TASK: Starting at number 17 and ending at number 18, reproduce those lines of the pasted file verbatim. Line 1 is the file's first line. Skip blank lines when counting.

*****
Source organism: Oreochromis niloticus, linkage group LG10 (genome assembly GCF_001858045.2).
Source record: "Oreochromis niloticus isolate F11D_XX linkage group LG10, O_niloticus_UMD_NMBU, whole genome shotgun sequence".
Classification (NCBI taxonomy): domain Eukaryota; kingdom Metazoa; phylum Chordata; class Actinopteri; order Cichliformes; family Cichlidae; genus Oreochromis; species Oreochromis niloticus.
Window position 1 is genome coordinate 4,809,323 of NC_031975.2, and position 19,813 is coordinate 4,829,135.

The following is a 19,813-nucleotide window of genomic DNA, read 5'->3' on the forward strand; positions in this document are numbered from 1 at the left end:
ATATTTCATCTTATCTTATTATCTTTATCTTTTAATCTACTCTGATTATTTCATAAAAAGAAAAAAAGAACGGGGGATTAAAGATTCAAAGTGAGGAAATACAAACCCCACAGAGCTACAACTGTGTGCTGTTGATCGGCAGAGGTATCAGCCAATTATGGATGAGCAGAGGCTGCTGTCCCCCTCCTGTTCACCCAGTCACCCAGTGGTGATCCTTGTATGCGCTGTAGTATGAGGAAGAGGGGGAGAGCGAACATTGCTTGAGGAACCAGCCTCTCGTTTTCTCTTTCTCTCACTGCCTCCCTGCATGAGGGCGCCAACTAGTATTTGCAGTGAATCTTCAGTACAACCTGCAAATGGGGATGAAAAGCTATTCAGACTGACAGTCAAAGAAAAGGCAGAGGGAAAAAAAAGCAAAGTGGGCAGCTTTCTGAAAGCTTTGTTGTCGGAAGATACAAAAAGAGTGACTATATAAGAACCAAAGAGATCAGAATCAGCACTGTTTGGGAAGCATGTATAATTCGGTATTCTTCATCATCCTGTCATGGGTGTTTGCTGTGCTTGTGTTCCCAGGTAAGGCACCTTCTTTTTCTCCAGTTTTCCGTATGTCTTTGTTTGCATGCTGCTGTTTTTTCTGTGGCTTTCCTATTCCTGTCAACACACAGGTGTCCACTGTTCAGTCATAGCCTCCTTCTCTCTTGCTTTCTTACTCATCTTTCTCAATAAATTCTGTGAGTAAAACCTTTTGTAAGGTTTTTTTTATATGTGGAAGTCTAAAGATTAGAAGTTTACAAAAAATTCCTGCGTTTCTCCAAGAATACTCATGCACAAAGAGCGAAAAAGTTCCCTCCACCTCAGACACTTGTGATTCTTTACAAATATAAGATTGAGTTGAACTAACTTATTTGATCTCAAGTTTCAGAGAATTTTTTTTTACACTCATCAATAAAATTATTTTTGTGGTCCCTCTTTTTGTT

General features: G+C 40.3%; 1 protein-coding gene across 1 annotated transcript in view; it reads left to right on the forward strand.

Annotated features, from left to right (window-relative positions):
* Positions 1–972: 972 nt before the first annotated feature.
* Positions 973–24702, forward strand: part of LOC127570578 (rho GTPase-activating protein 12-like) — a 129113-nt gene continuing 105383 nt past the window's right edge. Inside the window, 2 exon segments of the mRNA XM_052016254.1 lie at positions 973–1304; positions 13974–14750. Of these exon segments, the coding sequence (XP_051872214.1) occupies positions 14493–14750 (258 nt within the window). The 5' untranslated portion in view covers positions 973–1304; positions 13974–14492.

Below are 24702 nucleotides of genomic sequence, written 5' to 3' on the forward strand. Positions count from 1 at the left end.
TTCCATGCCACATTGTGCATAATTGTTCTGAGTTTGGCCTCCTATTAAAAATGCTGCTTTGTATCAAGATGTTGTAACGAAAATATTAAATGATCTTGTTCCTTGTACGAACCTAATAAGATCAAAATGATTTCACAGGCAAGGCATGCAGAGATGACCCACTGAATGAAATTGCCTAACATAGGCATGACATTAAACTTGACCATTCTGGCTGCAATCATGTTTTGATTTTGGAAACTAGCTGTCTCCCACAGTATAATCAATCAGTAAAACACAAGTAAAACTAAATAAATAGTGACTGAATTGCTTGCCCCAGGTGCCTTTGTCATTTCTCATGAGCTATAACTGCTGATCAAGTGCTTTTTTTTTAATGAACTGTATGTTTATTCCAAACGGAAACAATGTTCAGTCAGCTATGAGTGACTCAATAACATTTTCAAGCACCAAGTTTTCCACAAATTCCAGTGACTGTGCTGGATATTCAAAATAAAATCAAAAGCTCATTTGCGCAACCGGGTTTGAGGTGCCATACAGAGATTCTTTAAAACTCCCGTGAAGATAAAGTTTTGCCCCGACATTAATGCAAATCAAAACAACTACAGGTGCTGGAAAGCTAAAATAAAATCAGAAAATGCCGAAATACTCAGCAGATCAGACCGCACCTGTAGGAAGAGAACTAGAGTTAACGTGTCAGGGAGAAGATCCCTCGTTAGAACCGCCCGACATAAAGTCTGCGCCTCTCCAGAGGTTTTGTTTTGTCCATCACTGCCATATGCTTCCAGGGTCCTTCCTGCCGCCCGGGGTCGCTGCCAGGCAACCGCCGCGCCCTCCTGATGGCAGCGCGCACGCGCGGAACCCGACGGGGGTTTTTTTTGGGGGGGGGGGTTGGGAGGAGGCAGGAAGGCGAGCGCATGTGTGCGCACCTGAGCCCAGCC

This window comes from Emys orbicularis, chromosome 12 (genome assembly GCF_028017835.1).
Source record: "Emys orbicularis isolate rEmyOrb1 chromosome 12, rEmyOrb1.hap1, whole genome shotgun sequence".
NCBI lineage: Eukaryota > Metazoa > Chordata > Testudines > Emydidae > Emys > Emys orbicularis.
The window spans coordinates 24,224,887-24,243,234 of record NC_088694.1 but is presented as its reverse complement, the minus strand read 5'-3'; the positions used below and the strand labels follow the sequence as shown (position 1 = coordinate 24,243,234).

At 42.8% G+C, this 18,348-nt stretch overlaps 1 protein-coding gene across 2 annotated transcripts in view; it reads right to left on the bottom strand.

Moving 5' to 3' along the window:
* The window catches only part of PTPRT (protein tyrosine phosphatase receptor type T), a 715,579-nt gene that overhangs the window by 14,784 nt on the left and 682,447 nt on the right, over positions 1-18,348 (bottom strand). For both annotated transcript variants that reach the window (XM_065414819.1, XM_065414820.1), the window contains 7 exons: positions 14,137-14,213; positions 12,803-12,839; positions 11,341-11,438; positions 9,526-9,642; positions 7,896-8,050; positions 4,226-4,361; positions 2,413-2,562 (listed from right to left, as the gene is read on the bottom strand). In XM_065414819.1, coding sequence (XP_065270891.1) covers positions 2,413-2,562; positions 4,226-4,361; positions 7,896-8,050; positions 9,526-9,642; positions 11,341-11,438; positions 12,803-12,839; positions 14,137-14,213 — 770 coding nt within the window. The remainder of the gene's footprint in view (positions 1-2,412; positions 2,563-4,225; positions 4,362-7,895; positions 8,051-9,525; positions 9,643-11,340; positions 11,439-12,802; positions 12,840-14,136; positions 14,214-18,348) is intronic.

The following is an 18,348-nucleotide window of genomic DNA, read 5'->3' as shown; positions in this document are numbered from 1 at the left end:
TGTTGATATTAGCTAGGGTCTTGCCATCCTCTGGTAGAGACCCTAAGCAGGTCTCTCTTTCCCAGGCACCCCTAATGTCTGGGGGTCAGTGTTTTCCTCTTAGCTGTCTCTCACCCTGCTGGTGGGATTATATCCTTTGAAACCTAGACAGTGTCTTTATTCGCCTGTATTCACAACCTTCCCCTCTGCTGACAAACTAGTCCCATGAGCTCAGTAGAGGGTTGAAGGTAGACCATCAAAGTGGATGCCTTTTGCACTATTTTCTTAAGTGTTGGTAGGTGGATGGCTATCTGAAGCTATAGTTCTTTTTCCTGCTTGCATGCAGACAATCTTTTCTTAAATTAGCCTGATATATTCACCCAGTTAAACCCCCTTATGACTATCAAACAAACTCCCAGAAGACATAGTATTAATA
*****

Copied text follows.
At 42.8% G+C, this 18,348-nt stretch overlaps 1 protein-coding gene across 2 annotated transcripts in view; it reads right to left on the bottom strand.

Moving 5' to 3' along the window: